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Agency Cloud Authorizations Gain Steam

Published: July 07, 2015

Cloud ComputingDOCCybersecurityDEFENSEDigital GovernmentDOEEPAGSAHHSDHSHUDDOIDOJNASAOMBSTATETREAS

The Federal Risk and Authorization Management Program (FedRAMP) boasts nearly 70 agency authorizations to compliant cloud service provider systems.

Designed to promote a “do once, use many times” approach to security assessments, the FedRAMP process has several paths for cloud providers to pursue authority to operate (ATO). Prior to this process, vendors relied on the  authority granted to them each time their offerings underwent review by government customers. Rather than repeating this lengthy and costly process over and over again, FedRAMP provides a government-wide baseline for cloud security assessments, which allows agencies to leverage the completed initial reviews and continuous monitoring of compliant systems that are in use by other government organizations. As an alternative to seeking ATO from a customer agency, vendors also have the option of submitting their packages for review by FedRAMP’s Joint Authorization Board (JAB). Estimates suggest that JAB review takes a few months longer than review by an individual agency. That shorter timeline relies on a vendor having a potential agency customer lined up to complete the assessment, though. Following JAB review bottlenecks, the introduction of a “FedRAMP Ready” status, which allows cloud service providers (as well as vendors of open source builds) to prepare their security assessment packages and position for business opportunities, seemed to further indicate that agency ATO would be the preferred path for vendors.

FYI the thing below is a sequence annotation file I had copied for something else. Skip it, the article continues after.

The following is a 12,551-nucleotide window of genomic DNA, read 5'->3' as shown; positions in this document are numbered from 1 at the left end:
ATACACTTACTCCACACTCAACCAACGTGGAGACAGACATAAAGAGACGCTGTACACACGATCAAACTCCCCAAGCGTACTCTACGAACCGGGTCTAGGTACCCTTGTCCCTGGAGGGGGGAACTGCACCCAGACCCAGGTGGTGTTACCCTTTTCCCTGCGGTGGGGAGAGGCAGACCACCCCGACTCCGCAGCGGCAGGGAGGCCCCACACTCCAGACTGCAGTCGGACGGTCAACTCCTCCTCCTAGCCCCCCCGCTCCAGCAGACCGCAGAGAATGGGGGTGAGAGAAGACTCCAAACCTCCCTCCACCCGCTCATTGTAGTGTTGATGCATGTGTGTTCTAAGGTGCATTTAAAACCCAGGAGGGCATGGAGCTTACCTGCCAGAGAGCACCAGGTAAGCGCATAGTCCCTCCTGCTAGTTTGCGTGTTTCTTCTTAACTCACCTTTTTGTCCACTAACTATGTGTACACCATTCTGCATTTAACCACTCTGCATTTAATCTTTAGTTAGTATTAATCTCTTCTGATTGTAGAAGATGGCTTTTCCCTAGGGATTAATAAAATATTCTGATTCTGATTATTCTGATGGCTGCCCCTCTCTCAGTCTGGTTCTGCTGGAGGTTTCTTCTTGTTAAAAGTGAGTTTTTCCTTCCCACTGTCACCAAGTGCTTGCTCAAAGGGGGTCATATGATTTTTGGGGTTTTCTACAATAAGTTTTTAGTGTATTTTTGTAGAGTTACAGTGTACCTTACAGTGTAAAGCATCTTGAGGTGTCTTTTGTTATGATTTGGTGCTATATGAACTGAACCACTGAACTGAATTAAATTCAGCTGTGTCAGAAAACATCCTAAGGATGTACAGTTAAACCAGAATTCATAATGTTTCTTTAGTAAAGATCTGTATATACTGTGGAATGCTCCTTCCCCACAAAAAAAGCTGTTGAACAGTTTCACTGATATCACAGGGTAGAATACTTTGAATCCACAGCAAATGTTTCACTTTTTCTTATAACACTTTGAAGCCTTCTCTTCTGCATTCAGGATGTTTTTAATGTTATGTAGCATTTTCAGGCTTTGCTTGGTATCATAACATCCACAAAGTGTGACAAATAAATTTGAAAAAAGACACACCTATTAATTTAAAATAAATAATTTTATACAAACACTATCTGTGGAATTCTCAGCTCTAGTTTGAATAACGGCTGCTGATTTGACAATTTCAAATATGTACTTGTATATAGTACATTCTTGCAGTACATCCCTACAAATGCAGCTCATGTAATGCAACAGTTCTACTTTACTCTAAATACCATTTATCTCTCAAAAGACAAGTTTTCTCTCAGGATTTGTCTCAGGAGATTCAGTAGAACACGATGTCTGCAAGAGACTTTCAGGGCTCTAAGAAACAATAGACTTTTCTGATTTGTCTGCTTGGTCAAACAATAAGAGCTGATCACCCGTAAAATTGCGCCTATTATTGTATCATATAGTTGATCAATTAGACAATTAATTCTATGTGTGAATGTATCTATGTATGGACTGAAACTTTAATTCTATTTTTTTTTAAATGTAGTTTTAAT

As of the end of June 2015, the JAB has awarded provisional authorizations to 18 different cloud service providers. By comparison, only 17 cloud services offerings have been vetted by agencies. At first blush, you might assume those services are on equal footing. However, those 17 services have received at total of 43 ATOs from agencies. The JAB route totals 26 agency authorizations, and an additional 8 provisional ATOs have yet to link up with potential customers. The both FedRAMP paths combine for a total of 69 agency authorizations. Spread across 35 compliant service offerings, there’s still room for improvement but that repeat use is precisely the goal of FedRAMP. 

 

Based on the current number of offerings reported as “In Process” for each path, the queue for agency authorizations is twice as long as those awaiting JAB review. A dozen cloud services lined up for JAB assessments, hopeful to avoid joining those 8 lingering provisional authorizations. Yet, with 30 cloud services engaged in the review process with agencies, the growing ranks of FedRAMP compliant cloud services implemented across the government will increase options and competition in the market.